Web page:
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November 22, 2004
Judging IP Policy on Its Merits
Cory beat me to the punch, but this new column by James Boyle is too good not to risk redundancy. The theme, as Cory writes, is "the crazy way that IP policy gets made" -- that is, without proof that it works for its intended purpose (providing a necessary incentive for innovation). The particular object of Boyle's scorn is copyright-like protection for databases -- something Europe had adopted and we in the US have rejected, but only by the skin of our teeth.
Imagine a process of reviewing prescription drugs which goes like this: representatives from the drug company come to the regulators and argue that their drug works well and should be approved. They have no evidence of this beyond a few anecdotes about people who want to take it and perhaps some very simple models of how the drug might affect the human body. The drug is approved. No trials, no empirical evidence of any kind, no follow-up. [...]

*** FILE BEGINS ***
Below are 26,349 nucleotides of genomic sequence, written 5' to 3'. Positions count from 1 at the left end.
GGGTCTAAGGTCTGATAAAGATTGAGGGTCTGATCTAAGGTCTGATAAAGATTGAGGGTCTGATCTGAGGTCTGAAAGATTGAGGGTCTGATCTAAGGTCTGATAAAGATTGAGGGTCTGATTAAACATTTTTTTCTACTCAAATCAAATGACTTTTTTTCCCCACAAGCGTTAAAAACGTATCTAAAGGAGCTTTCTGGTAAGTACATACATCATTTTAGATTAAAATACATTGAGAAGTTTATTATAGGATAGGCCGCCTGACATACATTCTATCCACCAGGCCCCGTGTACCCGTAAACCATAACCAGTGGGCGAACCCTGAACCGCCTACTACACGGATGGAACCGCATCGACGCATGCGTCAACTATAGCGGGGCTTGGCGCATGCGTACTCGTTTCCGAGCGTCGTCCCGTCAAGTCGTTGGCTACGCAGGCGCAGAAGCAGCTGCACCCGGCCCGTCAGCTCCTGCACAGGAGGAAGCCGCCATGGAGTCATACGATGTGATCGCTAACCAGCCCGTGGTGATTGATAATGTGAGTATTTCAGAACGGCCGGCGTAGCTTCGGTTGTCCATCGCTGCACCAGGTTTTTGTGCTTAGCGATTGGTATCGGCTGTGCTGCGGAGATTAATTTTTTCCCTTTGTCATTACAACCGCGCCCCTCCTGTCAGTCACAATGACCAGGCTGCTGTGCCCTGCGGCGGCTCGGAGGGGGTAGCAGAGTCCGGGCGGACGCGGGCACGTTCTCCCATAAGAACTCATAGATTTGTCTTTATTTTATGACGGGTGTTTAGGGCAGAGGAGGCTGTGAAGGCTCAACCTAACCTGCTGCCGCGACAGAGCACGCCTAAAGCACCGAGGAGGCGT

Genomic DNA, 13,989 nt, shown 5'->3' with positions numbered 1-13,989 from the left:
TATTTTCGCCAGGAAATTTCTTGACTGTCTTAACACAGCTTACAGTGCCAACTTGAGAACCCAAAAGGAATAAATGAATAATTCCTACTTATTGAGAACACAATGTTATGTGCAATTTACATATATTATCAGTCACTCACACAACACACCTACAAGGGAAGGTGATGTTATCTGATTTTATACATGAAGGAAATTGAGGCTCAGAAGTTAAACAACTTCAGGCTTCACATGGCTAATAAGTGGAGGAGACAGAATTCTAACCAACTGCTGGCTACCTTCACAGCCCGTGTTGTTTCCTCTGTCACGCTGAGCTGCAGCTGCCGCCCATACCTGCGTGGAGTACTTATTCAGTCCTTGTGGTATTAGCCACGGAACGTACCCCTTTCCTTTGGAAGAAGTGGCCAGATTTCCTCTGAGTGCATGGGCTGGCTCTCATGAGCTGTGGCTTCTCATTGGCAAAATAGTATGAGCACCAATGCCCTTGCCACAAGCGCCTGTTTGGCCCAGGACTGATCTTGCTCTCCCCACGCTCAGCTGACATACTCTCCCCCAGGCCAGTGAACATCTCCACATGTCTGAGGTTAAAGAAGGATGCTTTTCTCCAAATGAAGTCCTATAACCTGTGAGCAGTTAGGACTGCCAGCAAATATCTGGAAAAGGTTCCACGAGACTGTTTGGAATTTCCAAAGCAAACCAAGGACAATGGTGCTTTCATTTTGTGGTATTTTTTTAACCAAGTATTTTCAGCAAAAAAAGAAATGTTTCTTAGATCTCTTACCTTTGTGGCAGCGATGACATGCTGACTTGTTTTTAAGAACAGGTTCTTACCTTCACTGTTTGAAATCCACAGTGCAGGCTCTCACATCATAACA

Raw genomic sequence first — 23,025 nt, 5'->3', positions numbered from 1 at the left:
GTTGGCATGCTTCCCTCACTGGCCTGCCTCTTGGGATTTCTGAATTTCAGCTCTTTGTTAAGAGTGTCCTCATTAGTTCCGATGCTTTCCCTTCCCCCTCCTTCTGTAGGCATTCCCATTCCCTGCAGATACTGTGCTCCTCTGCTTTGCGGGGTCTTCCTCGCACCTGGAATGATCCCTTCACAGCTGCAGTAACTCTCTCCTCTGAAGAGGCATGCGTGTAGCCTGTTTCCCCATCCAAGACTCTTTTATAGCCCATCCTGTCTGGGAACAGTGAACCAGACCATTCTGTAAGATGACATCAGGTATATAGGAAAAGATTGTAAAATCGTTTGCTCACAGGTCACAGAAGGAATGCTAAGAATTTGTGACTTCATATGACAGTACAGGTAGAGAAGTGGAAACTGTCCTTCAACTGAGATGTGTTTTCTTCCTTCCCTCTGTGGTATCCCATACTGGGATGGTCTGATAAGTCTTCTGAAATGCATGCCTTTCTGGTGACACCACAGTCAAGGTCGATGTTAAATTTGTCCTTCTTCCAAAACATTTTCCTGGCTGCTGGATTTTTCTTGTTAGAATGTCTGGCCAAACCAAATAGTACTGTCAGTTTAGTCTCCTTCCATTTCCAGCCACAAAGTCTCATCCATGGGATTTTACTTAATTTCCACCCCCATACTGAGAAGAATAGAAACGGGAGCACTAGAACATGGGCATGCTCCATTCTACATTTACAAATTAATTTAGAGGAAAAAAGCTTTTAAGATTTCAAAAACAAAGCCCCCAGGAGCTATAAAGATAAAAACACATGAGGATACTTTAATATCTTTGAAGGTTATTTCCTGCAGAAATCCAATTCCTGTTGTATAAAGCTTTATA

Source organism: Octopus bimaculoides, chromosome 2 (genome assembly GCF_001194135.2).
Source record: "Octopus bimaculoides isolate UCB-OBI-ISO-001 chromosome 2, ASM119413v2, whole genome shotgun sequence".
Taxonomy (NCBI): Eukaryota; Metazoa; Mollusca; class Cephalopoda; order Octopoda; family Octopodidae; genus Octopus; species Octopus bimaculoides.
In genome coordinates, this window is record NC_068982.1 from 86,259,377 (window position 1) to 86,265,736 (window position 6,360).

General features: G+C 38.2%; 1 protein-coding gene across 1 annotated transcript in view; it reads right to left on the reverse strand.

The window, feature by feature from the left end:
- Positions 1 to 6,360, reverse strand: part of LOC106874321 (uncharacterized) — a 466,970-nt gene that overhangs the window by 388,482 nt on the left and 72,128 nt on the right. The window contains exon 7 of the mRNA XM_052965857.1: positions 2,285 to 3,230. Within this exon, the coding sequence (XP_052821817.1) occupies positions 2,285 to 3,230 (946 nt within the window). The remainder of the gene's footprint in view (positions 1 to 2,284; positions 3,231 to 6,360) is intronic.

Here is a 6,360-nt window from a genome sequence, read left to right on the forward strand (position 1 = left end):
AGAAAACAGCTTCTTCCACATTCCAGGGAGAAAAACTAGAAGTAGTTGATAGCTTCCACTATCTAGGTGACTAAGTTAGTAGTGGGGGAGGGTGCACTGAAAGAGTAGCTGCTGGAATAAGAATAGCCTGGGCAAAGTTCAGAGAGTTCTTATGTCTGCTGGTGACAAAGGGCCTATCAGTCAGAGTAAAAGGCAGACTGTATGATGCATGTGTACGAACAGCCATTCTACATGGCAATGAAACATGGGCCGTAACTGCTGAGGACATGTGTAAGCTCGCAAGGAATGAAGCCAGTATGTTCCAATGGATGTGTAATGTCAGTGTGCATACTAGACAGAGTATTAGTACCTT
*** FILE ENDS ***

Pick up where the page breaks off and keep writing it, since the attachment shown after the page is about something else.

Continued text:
Even the harshest critics of drug regulation or environmental regulation would admit we generally do better than this. But this is often the way we make intellectual property policy.
So how do we decide the ground-rules of the information age? Representatives of interested industries come to regulators and ask for another heaping slice of monopoly rent in the form of an intellectual property right. They have doom-laden predictions, they have anecdotes, carefully selected to pluck the heartstrings of legislators, they have celebrities who testify - often incoherently, but with palpable charisma - and they have very, very simple economic models. The basic economic model here is "If you give me a larger right, I will have a larger incentive to innovate. Thus the bigger the rights, the more innovation we will get. Right?" Well, not exactly.
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